Oh, they did have a warrant.

Comment Re:Of course (Score 1) 99

Some of this article is outright wrong. Specifically, that Type 1 Diabetics over-produce glucagon. http://www.diabetesselfmanagem... Also, a common factor in T2D individuals is that their muscles are starting to store fat. Your link fails to account for any of that. Now, as for how it's wrong about T1D (I should know, I am one):

Glucagon is prescribed as an emergency injection for hypoglycemia. If the body of a T1D would be consistently putting out glucagon, then glucagon would be worthless as an emergency injection of it.

Now, that said, T1D react differently when insulin levels are low (which since they are not making any/enough of their own, means not injecting any/enough.) As a result of low insulin, the body stops being able to use the glucose that is available. The body cannot recognize a difference between too little insulin, and too little glucose. As a result, the body starts starving, even though the body is full of glucose. As a result the body starts responding as would any starving person: upregulation of glucagon to have the liver produce more glucose, to meet the body's needs.

But remember, the body already has plenty of glucose, just no insulin to make use of it. So thus, the liver just keeps dumping more and more glucose into the system, which isn't being used, and it builds up. At the same time, it's making ketones for other fuel. As the glucose and ketone levels rise, it starts to make the body acidic, which is buffered by bicarb, until the bicarb stores are depleted, and then the body starts going in to acidosis.

There are some T1D who regulate their glucose levels with a ketogenic diet. After the glycogen levels in the liver are depleted, it can't raise the BG in response to starvation, which leads to an easier to manage BG level. However, for these individuals, glucagon injections will not help them with a hypo. But since their body normally has largely switched over to ketone metabolism, they're unlikely to experience hypos anyways.

Comment Re: Of course (Score 1) 99

Well, really anything that breaks the cycle works great. But yeah, keto is a good choice because it specifically reduces carb intake, which leaves the liver as the only source of glucose in the body.

This definitely can rest the insulin response and help reset it.

Comment Re:Wink Wink (Score 3, Informative) 36

Eh... this is more of a “we look forward to F/OSS developers developing ways of ensuring region coding matches the installing firmware.”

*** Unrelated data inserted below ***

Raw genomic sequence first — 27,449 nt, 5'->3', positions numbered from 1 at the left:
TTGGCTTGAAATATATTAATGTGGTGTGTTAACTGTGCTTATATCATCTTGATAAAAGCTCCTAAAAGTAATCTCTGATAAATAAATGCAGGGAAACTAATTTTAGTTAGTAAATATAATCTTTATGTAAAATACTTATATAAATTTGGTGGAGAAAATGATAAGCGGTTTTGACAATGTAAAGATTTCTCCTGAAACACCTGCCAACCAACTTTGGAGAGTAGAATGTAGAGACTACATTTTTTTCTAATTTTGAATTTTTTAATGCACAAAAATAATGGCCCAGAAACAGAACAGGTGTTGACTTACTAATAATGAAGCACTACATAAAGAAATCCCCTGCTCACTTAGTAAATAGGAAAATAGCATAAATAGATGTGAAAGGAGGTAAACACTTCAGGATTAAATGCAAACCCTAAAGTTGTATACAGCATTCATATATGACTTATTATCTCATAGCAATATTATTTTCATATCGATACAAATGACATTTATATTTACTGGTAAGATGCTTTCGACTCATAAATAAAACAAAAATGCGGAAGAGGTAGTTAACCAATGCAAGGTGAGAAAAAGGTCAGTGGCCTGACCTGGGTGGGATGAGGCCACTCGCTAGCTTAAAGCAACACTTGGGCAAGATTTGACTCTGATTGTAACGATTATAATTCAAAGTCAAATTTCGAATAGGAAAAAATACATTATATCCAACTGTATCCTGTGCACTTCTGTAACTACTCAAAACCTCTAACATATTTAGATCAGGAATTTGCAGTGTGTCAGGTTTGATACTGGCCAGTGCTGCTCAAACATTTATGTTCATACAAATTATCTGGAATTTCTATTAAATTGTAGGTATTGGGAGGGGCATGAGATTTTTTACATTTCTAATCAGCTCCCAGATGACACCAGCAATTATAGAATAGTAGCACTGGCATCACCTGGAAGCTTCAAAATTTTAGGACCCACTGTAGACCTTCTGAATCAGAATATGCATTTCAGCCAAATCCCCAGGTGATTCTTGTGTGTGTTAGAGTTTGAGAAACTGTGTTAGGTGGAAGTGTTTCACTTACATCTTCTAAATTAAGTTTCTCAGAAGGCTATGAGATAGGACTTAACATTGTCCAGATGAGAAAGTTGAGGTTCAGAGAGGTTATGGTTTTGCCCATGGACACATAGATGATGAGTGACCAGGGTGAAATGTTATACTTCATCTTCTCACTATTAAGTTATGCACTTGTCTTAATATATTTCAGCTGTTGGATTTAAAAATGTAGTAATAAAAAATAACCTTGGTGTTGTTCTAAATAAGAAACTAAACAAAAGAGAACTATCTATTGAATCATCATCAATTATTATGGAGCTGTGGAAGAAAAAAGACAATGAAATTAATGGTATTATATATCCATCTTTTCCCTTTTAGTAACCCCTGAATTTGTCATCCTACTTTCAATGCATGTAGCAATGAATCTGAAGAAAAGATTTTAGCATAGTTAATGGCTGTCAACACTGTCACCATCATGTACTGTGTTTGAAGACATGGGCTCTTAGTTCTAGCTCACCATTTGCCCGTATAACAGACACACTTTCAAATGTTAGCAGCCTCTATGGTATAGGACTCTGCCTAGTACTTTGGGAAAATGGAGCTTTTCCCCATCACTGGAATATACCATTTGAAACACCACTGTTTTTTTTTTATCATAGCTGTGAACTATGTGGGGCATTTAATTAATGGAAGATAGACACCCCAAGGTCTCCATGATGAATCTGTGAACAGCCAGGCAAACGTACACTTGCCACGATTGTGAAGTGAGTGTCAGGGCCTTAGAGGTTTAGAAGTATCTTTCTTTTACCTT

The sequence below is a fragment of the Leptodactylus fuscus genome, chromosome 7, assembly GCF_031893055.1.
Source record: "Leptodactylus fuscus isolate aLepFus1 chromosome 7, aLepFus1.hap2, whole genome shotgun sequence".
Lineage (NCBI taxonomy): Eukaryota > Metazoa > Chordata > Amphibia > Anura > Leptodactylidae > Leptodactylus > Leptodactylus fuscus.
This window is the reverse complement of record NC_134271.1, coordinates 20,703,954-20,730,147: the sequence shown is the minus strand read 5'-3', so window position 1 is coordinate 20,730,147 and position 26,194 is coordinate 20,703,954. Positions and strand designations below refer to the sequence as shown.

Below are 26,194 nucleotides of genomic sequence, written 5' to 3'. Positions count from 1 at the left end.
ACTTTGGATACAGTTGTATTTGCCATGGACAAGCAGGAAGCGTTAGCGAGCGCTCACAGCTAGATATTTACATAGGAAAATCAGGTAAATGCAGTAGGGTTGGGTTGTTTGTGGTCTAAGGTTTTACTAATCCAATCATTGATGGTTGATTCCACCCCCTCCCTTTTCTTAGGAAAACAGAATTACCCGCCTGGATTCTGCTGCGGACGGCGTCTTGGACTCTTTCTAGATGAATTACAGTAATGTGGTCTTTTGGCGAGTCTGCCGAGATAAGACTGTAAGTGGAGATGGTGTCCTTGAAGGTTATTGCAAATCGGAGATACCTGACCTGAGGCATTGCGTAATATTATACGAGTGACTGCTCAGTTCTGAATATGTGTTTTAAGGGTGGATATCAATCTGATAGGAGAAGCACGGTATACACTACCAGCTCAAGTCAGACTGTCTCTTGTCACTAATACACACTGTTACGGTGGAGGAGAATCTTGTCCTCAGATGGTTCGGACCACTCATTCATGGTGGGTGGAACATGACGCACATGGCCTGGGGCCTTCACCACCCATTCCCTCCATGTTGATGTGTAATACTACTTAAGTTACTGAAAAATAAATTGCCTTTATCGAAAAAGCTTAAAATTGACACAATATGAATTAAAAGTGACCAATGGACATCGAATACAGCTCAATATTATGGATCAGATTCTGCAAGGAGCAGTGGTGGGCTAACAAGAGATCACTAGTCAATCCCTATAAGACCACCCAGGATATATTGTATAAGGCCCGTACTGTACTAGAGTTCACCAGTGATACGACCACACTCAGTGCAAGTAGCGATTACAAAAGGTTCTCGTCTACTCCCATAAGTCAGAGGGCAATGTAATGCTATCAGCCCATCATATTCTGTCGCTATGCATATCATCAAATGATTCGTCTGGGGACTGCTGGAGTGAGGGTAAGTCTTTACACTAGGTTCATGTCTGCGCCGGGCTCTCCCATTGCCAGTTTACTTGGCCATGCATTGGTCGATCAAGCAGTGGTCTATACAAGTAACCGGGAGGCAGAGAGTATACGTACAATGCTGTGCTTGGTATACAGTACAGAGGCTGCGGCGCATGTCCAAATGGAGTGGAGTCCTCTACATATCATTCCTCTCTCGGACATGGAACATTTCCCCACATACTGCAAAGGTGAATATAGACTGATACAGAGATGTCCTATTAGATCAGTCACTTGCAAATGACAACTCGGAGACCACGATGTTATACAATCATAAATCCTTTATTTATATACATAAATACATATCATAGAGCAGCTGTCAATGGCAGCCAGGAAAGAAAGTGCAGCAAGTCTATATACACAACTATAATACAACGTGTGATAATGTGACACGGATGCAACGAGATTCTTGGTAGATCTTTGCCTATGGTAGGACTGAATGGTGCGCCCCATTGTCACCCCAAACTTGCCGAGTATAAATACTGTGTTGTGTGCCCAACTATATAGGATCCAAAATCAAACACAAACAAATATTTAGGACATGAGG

They're not really locking anything, they're just adding a region-locking value that must match before the image is flashed. Honestly, you could just work around this by providing the same image with all the different region-codes.

But I think they're hoping that the F/OSS community will develop a way of ensuring that specific region-codes get a specific firmware that ensures it complies with the RF transmission regulations of that region.

Comment Re:require markings for region locking (Score 1) 36

One should be aware that different countries have different regulations. Often those regulations concern RF transmitters and the like.

Unless someone or something tells you that your RF transmitting device will work in a foreign country, you should presume that it either a) won't. or b) would be against their regulations.

Comment Re:Of course (Score 4, Interesting) 99

As I noted on the FB page, Type 2 Diabetes tends to be caused by a feedback loop of insulin insensitivity increasing insulin secretion causing increased insensitivity.

Just a little nudge out of that feedback loop can do incredible amounts of good. All you have to do is just break that cycle, and you can potentially walk away from having to constantly worry about your blood sugar. (But of course, much like weight loss, T2D requires a lifestyle change to keep away. It's not a 'take this pill, you're cured!' it's more of a 'pay more attention to your diet regardless, and eat better for the rest of your life.' ... which as the argument I've seen goes, it's a question of which is better or worse.

This reminds me that a T1D can get a pancreas implant, and then no/reduced need of insulin for years... but then you have to take antirejection drugs and all the wonderful side effects of transplants... so which is worse, the cure or the chronic pedantic busy work being your own pancreas...

Comment Re:If AdBlocking is freedom-hating... (Score 1) 539

I've tried to find an article about this recently, but haven't been able to find the article that I read. But it turns out Google actually has your data collection lie to Google on a regular occasion. They get enough data that the lies shift out in the statistics, and in addition, no one at Google can actually trust specific data that you've sent Google...

Comment Re:Amazon has no idea what security is (Score 1) 131

So, I looked up the SMTP RFC, and yeah, the "local-part" (as it is determined) is to be treated as opaque by everyone BUT the domain in the address. Meaning that everyone must treat the addresses differently regardless of how GMail or anyone else interprets the semantics...

AND THEN, it turns out that while things are required to be case-insensitive, things are ALSO required to be case-sensitive. Basically, no one should ever assume that the local-part of the email address can be treated as caseless.

So, there you go, if Amazon doesn't let you sign up as both smith@example.com and Smith@example.com, then they're totally out of spec...

But to the deeper part, why would Amazon not disable an account when someone with a local-part semantic collision calls in to object to getting the emails? "These two addresses are treated as semantically identical by my email provider, please figure out how to fix the other person's account," doesn't seem like a horribly unreasonable request... I'm sure they'd do it for Smith@example.com coming from smith@example.com...

Bitching about the RFCs and complaining that GMail is the problem is entirely misreading the RFC, and misreading reality in fact...